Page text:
The National Institute of Standards and Technology (NIST) of the US Department of Commerce signed a cooperative research and development agreement with Google to develop and produce chips. The circuit designs will be open source, allowing academic researchers and small businesses to use the chips without restrictions or licensing fees. The chips will be manufactured by SkyWater Technology at its semiconductor foundry in Bloomington, Minnesota.
Google will finance the initial production setup cost and subsidize the first production. NIST, along with academic research partners, will support the chip design. The circuit designs will be open source, allowing academic researchers and small businesses to use the chips without restrictions or licensing fees. Large companies that design and manufacture semiconductors often have easy access to these types of chips. But the cost can run into the hundreds of thousands of dollars, posing a major barrier to innovation by academic researchers and start-ups. By increasing production to achieve economies of scale and establishing a legal framework that eliminates licensing fees, the collaboration should significantly reduce the cost of these chips.
Modern microelectronic devices consist of stacked layers. The NIST/Google collaboration will provide a lower-layer chip with specialized structures to measure and test the performance of components placed on it, including new types of memory devices, nanosensors, bioelectronics and advanced devices needed for artificial intelligence and quantum computing. NIST plans to design up to 40 different chips optimized for different applications.
” By creating a new and affordable national chip offering for research and development, this collaboration aims to unlock the innovation potential of researchers and start-ups across the country. said Laurie E. Locascio, Under Secretary of Commerce for Standards and Technology and Director of NIST. This collaboration was planned before the recent passage of the CHIPS Act, but, Locascio said, ” is a great example of how government, industry and academic researchers can work together to strengthen American leadership in this critically important sector. “.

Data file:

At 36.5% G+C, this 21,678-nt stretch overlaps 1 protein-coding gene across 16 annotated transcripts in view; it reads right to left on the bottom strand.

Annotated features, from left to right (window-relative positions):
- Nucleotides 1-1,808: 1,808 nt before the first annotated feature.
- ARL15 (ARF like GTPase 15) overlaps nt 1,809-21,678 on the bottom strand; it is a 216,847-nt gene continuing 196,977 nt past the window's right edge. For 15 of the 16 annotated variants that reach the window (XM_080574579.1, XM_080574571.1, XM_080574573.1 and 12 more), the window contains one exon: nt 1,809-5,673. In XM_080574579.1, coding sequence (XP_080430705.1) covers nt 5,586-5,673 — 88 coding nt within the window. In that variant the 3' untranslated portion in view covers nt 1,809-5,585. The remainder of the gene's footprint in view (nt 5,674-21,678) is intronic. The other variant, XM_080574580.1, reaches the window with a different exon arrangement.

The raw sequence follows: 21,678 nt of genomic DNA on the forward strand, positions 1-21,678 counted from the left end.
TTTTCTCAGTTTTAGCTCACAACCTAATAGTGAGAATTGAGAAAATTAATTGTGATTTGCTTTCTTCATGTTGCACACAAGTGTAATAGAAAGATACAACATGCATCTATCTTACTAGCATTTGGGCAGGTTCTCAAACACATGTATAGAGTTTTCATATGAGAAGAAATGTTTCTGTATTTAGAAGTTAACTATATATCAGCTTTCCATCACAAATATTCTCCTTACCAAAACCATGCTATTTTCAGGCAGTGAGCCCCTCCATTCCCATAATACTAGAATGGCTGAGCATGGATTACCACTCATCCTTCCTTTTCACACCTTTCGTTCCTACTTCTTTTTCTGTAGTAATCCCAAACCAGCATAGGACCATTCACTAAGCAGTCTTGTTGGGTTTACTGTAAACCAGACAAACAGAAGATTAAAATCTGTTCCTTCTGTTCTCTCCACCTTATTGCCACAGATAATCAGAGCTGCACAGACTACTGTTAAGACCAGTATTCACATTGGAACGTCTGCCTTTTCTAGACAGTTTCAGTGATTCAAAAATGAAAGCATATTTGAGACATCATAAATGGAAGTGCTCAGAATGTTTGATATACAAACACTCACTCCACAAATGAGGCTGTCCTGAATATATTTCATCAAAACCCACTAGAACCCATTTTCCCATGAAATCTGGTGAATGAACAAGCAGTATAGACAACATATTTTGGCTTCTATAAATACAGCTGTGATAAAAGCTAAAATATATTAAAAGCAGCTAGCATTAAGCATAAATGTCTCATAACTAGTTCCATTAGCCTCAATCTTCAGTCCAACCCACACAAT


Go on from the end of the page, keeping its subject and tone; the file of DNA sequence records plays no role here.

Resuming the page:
As the chip designs will be open source, researchers will be able to pursue new ideas without restrictions and share data and device designs freely.
” Google has a long history of open source leadership. The move to an open source framework promotes reproducibility, which helps researchers from public and private institutions benefit from each other’s work and also democratizes innovation in nanotechnology and semiconductor research. said Will Grannis, CEO of Google Public Sector, a new division of Google that will focus on helping US public sector institutions accelerate their digital transformations.
The SkyWater foundry will produce the chips in 200mm diameter wafers, which universities and other buyers can slice into thousands of individual chips in their own processing facilities. Giving researchers access to chips in this format will allow them to prototype emerging designs and technologies that, if successful, can be put into production more quickly, accelerating the transfer of technology from the lab to the market, both parties hope.
Research partners contributing to the chip design include the University of Michigan, University of Maryland, George Washington University, Brown University, and Carnegie Mellon University. NIST will host a virtual workshop September 20-21, 2022 on the use of chips for measurement science and prototyping. The workshop will include a NIST/Google Collaborative Research and Development Agreement meeting, which will be open to public participation. Information and application instructions are available on the NIST.